Small- to medium-size enterprises (SMEs) account for up to 90% of employment growth in many countries. What ﬁnancial incentives, support and special policy measures, such as lighter reporting requirements, should be introduced to create new SMEs as well as foster existing ones? Particular care should also be taken to nurture service industries, which are the engines of growth in many countries. Again, human skills are vital in such industries.
Striking the right balance between encouraging business and protecting economic stability and customers is one of the greatest challenges when formulating regulatory frameworks. The needs of all stakeholders, from consumers and businesses to public agencies, must be taken into account, assessed and weighted. Potential regulatory frameworks should also be benchmarked against those in comparable ﬁelds, nationally and internationally. In addition, codes of best practice and guidelines for conforming to the regulations should be developed.
Unnecessarily high regulatory compliance costs for businesses not only deter new entrants into the market, stiﬂing competition but can also lead to businesses ‘slipping under the net’ to avoid these additional costs. Administrative burdens of compliance should be assessed and streamlined without compromising the regulations’ efﬁcacy, and adapted to different sectors. ‘Covenant light’ options for small businesses and priority sectors should be explored.
Regulations are only as strong as the surveillance systems that underpin them. Systems should be established to monitor both individual breaches and aggregate trends that could indicate a need to revise the strategic thrust of the regulations, supported by training. Equally importantly, both the regulations and any penalties for breaches need to be frequently and clearly communicated, both to enhance compliance and to instil public trust in the relevant regulated industries.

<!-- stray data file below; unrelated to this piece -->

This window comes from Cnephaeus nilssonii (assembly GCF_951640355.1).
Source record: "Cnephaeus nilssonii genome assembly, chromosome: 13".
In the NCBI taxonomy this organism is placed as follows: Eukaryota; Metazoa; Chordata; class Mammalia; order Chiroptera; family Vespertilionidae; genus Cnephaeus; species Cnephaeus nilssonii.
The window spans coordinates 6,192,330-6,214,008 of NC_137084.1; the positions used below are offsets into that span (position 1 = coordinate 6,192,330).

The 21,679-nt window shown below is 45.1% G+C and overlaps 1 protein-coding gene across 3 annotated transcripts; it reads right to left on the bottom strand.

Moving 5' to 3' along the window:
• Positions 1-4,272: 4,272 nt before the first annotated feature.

Recent international outbreaks of animal diseases such as avian ﬂu and swine ﬂu have highlighted both the fragility and inter-connected nature of the global food chain. Countries can no longer treat animal welfare and disease control as a national issue; international vigilance is required. Systems need to be established to monitor potential sanitary and phytosanitary risks, nationally and internationally, and modern, best-practice animal husbandry applied to safeguard animals, underpinned by appropriate training and regulatory frameworks. Guidelines, surveillance systems and other mechanisms also have to be established to ensure both the safety of animal feed stocks and the responsible use of veterinary medicines for preventing and controlling animal diseases.